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Teju Cole's novel Open City may have won him critical acclaim and many fans, but that doesn't mean he can stop thinking about how to connect with his readers. "I actually do have to work hard for whatever attention my work gets," Cole tells NPR's Michel Martin.
And he is using unconventional methods to get that attention.
After a recent, "much needed break from the hectic environment that Twitter sometimes can be," his 120,000-plus followers noticed some activity on his feed.
It was a retweet that started:
More than 30 retweets later, "Hafiz," a short story written by Cole, emerged. "I had written this story, and I was thinking to myself how I would publish it, and there are any number of places I could publish a short story," he points out. "But I think I have a natural inclination to try new things when it comes to storytelling."
On telling the story on Twitter without sending any tweets himself
As far as I was aware, nobody had actually used the retweet to create a narrative. And so I took advantage of the hospitality of my friends and followers online by asking them to tweet out certain things, which to people who are reading them on their feeds would just be sort of random sentences. But when I retweeted all of these things, in sequence, they all joined together to make a coherent story. It was just an idea, very much dependent on the generosity and kindness of the people I asked to participate, and I think it worked out quite interestingly.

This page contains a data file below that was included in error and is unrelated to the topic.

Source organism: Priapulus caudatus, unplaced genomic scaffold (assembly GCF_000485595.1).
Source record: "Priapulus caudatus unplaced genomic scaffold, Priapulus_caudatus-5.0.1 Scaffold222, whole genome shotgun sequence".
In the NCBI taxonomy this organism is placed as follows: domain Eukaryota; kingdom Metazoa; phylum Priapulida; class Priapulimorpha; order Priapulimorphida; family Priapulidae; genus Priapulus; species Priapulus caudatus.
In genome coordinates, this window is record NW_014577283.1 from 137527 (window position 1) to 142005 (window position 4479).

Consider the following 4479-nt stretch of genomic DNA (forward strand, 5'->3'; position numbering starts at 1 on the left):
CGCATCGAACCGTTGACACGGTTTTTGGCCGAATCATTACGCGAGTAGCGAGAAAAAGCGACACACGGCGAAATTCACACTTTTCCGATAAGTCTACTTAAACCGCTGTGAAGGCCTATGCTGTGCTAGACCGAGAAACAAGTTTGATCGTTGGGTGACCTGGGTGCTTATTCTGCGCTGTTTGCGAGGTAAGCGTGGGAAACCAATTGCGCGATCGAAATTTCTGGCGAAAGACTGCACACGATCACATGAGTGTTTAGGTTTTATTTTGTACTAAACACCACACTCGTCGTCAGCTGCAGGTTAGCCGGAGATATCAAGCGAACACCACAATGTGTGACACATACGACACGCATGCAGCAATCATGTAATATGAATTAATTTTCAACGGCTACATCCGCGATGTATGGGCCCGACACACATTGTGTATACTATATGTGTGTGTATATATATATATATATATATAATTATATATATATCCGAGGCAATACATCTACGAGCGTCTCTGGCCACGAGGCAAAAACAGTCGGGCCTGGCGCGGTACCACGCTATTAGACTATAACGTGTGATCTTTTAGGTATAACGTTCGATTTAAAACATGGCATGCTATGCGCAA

On reaching out to audiences in new ways
I just think it has to do with not feeling as if the audience owes me anything, that I actually do have to work hard for whatever attention my work gets. Sometimes it would involve publishing something in The New Yorker, which has a subscription base and an established audience, and sometimes it involves using media or a forum that is not necessarily associated with, you know, very serious work. Maybe it's just a generational thing where I don't think that print media has to be the be-all and end-all. A lot of the people I want to be read by, a lot of the people I want to speak to, are not people who have subscriptions to The New Yorker or The New York Times, so it's important for me to speak to them in this way also.
On publishing the short story free
I mentioned the word generosity earlier. You know, I've thought about ideas of hospitality. Sometimes it's just really important to be in a place together and do something, and that brings its own rewards in a way, you know? Yes, there are many things I do that I get paid for, you know; I give talks, I'm a teacher, I publish. But if you think about your work only in terms of what is generating income for you, I think that work would probably die on the vine.
On using Twitter to tell stories
What interests me is polished language, language that one has worked on. The way that it can work inside this medium where a lot of the language that you're seeing is not carefully considered. And then you put these very clean, simple sentences out there, and people think, "Oh, that's having some kind of strange effect on me, but I'm not sure why."
But you as a writer know that it's because you have quite carefully thought about the placement of your commas, and about your word choice, and about using simple words, and about using slightly unusual grammar, or that sort of thing. Basically the same way that you would have an effect on your reader if you were writing an article for Harpers or The Atlantic or if you were publishing a novel.
Acclaimed ballerina Misty Copeland joined Diane to talk about her remarkable career and how she is challenging physical stereotypes that she says keep ballet stuck in the past.